You’ll note that, except for maybe the hamburger, there’s not a single fresh, non-processed ingredient in the bunch!

1 lb beef, browned
1 can cream of mushroom soup
1 can cream of chicken soup
1 bottle taco sauce
1 can enchilada sauce
longhorn cheese - any variety
1 large package Doritos

Brown beef, drain. Add sauces and soups. Layer in baking dish; Doritos, sauce, cheese, then repeat layers. Bake 350 degrees until cheese bubbles. Serve warm/hot.



Some notes about the ingredients. I substituted mild Pace salsa for the taco sauce to give my dish at least a blush of vegetables. While I did use longhorn cheese (a colby/jack blend), that was completely unnecessary. Longhorn has nothing to do with the flavor. It’s just the shape of the cheese. Since I was grating, it didn’t matter a bit whether I started out with a slab with two rounded corners, or a brick.

The most difficult decision had to do with the Doritos. This is what the Doritos display on modern grocery store shelves look like in:



Definitely more flavors and options in 2012 than would have been available in 1977. But what would have been available? I ruled out the obvious ones, like Blazin’ Buffalo & Ranch, and Fiery HabeƱero. Anything “reduced fat” could be eliminated as well. I was down to two choices: Taco Flavored Tortilla Chips, and Nacho Cheese. I took a chance on Nacho Cheese.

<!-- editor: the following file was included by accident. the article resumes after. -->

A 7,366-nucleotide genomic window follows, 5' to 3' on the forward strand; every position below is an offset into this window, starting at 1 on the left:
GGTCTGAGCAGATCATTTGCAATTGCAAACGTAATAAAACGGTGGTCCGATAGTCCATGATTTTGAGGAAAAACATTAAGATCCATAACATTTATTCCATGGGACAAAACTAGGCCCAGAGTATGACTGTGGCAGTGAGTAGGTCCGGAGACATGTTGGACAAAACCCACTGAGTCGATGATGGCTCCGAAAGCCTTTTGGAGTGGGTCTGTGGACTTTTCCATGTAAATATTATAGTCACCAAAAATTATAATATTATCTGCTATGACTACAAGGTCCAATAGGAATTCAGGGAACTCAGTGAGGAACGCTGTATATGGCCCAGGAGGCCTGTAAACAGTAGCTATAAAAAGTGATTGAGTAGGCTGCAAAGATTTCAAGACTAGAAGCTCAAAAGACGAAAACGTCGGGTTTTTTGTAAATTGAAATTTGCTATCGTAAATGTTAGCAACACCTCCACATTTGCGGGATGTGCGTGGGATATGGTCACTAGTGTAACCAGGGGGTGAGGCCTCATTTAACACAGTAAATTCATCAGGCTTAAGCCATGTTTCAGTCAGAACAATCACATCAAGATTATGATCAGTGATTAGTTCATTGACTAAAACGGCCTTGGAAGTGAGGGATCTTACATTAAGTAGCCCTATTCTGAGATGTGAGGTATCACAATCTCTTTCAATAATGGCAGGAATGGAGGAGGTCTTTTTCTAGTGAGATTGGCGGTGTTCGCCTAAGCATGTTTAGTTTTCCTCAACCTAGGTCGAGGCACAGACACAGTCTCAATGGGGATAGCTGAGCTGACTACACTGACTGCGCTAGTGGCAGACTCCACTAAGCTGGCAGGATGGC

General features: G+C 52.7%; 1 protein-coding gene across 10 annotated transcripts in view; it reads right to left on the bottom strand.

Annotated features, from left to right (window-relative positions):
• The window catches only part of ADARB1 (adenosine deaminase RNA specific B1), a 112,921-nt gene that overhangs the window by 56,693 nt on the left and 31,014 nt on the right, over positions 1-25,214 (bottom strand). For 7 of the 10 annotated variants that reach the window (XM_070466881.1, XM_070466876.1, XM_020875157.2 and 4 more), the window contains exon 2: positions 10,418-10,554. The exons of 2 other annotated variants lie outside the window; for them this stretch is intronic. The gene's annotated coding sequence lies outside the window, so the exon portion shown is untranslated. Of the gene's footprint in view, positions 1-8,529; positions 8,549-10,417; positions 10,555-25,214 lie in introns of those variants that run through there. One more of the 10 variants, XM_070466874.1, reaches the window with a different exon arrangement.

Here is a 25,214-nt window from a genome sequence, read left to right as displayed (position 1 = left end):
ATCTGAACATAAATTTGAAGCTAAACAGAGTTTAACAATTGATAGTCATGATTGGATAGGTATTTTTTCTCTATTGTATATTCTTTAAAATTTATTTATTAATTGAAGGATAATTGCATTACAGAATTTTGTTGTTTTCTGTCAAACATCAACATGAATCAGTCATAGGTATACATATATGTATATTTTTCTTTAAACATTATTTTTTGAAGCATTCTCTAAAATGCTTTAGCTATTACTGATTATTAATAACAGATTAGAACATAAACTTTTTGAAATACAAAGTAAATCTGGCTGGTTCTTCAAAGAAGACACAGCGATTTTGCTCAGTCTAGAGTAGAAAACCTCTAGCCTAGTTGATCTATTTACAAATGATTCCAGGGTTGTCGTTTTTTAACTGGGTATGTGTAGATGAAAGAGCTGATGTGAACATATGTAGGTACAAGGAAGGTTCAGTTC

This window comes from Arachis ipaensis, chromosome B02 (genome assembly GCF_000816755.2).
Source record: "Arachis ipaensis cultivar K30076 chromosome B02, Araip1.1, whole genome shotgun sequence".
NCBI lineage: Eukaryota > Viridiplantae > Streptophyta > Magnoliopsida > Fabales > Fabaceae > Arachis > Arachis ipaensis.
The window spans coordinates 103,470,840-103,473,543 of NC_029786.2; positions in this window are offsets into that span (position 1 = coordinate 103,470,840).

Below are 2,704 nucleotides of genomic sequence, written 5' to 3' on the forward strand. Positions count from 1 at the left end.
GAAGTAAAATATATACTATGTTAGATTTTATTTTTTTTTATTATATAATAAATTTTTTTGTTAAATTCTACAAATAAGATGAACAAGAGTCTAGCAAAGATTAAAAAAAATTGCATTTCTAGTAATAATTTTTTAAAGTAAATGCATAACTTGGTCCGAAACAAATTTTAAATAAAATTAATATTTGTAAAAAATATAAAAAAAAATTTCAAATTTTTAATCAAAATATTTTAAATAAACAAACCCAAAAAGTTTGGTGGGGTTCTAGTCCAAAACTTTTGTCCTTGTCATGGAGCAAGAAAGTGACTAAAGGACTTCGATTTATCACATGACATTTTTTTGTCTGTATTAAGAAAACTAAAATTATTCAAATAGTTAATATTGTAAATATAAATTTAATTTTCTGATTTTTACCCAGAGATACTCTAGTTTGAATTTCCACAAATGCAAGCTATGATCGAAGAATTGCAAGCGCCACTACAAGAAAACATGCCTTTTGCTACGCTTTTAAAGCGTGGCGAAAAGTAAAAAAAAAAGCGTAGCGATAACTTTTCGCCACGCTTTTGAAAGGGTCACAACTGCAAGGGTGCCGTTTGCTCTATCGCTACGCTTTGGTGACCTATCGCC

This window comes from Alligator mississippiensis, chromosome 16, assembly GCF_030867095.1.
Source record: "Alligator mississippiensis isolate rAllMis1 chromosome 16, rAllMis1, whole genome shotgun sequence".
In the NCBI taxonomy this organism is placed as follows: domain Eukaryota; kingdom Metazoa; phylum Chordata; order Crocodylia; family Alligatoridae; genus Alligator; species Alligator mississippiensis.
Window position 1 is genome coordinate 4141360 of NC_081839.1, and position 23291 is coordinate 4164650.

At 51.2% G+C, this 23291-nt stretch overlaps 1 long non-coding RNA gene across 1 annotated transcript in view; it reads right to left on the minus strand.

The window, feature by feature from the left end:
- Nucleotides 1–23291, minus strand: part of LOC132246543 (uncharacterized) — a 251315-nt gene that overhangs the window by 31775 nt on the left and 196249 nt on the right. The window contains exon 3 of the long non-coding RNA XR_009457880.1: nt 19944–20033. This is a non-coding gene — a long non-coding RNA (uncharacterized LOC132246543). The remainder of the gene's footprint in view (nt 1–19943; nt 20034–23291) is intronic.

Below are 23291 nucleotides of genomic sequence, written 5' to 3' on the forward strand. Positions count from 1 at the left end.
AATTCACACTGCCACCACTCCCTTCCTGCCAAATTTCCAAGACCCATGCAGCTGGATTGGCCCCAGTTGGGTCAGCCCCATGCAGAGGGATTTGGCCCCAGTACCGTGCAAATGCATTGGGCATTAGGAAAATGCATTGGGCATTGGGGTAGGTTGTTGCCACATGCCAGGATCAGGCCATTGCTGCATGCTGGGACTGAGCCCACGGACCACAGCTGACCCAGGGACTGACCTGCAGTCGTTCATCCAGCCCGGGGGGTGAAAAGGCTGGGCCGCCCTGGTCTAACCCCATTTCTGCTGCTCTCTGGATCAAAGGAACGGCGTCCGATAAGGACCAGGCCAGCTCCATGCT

Later I did a bit of research on the history of Doritos—a first for me. According to the Doritos wikipedia page (yes, there is one), the first flavor was taco when it Doritos launched in 1968. Nacho cheese was released in 1972, and is the most popular flavor. Both would have been available to the home cook in 1977, and I feel good about my choice.

The instructions were apparently too complicated, or not complicated enough, because I seem to have not paid proper attention to the ingredient order in the layers. But the critical question is how did it come out?



The flavors were overall acceptable to good. It was interesting. I can see some ways to improve it, like adding onion, olives and chiles. Perhaps serving with a dollop of sour cream. But there was so much sodium laced throughout the dish that my lips burned for an hour afterward, and I had to continually hydrate myself. So no, this once the leftovers are eaten, Mexican Dish with Doritos won’t be making a repeat appearance on our weekly menu plan.

The irony that this blatantly unhealthy family meal was contributed by an emergency room nurse, has not escaped me. Eat food like this on a regular basis, and you may very well be whisked off to one in an ambulance.